Occupy takes its message from the park to the gallery

Senior Staff Writers
Friday, March 16, 2012

Occupy Providence may have left Burnside Park more than a month ago, but members of the group gathered in Olneyville Thursday night for an art exhibit in the Yellow Peril Gallery featuring political artwork of Occupy artists. Most of the artists had been active members of the Burnside Park Occupation and said they wanted to represent the Occupy movement’s goals through art. 

Occupier Mel St. Laurent contributed a series of photographs featuring different Occupy movements from around the country. One photograph features a pregnant woman holding a sign that reads “doing it for him” with an arrow directed at her stomach. “I feel the world is rising up,” St. Laurent said. “It’s not about a little Occupy movement, it’s about a revolution,” she added.

St. Laurent said she became involved in the Occupy movement when she saw a video of three women at Occupy Wall Street in New York City getting pepper-sprayed by the now-infamous NYPD Deputy Inspector Anthony Bologna. “I went expecting to photograph images of police brutality, but I became a participant instead,” she said.

St. Laurent listed her concern about the disappearing middle class in the United States, the difficulties of obtaining access to health care and the loss of union power as motivations for her art. “This is a strong political movement that many people have mistaken for very far left, but it’s for everyone – poor, rich, anyone,” she said.

St. Laurent’s photography is a particularly poignant illustration of life inside the Occupy movement. Her black-and-white prints, especially her portraits, are often gritty and always touching. Four of her shots are reproduced on vinyl and stuck to the gallery’s windows. During the day, the sun shines through the semi-transparent vinyl and illuminates the images. People and cars on the street pass by hazily in the background, and the static images literally come alive in the light.

But when the sun goes down, the images vanish, a statement about the day-to-day travails of living in a tent – with the sun as the principle source of light – and the out-of-sight-out-of-mind fears of being forgotten that accompanied the end of the Burnside Park occupation.

One of the most popular exhibits Thursday night was a collection of homemade chairs produced by the Chair People Collective. The collective consists of four anonymous women who called the chair “a symbol of activism, a symbol of hope.” The chairs are practical and sometimes eerily beautiful, with high, arching backs made of woven twigs and string.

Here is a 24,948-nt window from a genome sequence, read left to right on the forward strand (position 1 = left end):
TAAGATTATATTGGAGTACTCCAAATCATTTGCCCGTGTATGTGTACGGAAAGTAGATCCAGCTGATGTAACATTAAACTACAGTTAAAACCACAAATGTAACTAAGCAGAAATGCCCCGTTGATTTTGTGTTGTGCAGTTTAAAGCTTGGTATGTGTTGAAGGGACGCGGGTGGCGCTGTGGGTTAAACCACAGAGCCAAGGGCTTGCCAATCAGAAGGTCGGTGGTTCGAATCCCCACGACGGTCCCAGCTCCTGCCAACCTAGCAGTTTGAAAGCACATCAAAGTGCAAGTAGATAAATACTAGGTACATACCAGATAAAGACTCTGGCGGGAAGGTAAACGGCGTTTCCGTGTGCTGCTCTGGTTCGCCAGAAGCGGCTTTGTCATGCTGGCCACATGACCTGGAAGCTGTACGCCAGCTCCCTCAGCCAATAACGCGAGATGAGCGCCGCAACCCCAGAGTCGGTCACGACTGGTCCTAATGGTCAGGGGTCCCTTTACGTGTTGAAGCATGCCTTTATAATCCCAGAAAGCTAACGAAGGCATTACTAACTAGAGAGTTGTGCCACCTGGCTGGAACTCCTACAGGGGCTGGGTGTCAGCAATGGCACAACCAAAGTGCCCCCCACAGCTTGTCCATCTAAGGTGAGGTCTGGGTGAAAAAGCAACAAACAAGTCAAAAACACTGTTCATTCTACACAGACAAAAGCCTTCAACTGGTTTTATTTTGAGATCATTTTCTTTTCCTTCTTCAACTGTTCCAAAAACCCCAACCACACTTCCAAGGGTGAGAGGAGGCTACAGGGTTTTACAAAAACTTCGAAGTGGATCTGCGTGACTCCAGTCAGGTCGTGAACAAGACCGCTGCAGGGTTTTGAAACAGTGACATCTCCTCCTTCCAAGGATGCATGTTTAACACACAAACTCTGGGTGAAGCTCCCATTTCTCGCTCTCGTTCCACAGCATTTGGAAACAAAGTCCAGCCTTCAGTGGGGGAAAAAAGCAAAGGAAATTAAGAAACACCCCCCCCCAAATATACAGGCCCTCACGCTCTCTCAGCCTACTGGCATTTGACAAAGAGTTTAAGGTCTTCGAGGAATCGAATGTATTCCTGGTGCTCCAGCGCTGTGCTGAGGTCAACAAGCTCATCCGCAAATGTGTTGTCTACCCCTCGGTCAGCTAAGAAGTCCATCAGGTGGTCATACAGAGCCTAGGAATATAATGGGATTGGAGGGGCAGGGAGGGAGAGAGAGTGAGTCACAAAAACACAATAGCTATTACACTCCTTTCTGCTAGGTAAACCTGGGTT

One member of the collective said she wanted to make chairs because “when you have a chair, you have a home.” She added that she wanted “to build place from which to think, from which to speak out, from which to be creative.”

The collective sells the chairs and donates the proceeds to the Rhode Island Coalition for the Homeless. Each chair costs $99 – a reference to the Occupy movement’s support of the 99 percent – but tacks on an additional price for members of the 1 percent. One chair costs $7 million for members of the 1 percent. The chair’s price tag, a black carton base with twigs latched together on one side, explained that the price was chosen because Lloyd Blankfein, chairman and CEO of Goldman Sachs, received a $7 million bonus in 2011.

Veteran of the U.S. Navy Tom West created a number of pieces for the exhibition. West said he became interested in political art after returning from service in Operation Desert Shield “thoroughly disgusted with the military and the (government).”

Despite his disenchantment with the political system, West said he likes to keep his art light because he still feels “lucky to live in the U.S.” Compared to the places he has traveled to overseas, he said he thinks Americans are generally happier but added that the non-representation of poor people in society is still an issue that has to be addressed. Not every piece in the show is a home run. But that is not the point. Gallery director Vanphouthon Souvannasane said that when he and his partner moved to Providence from New York City, they hoped to create a space where they could connect with the community.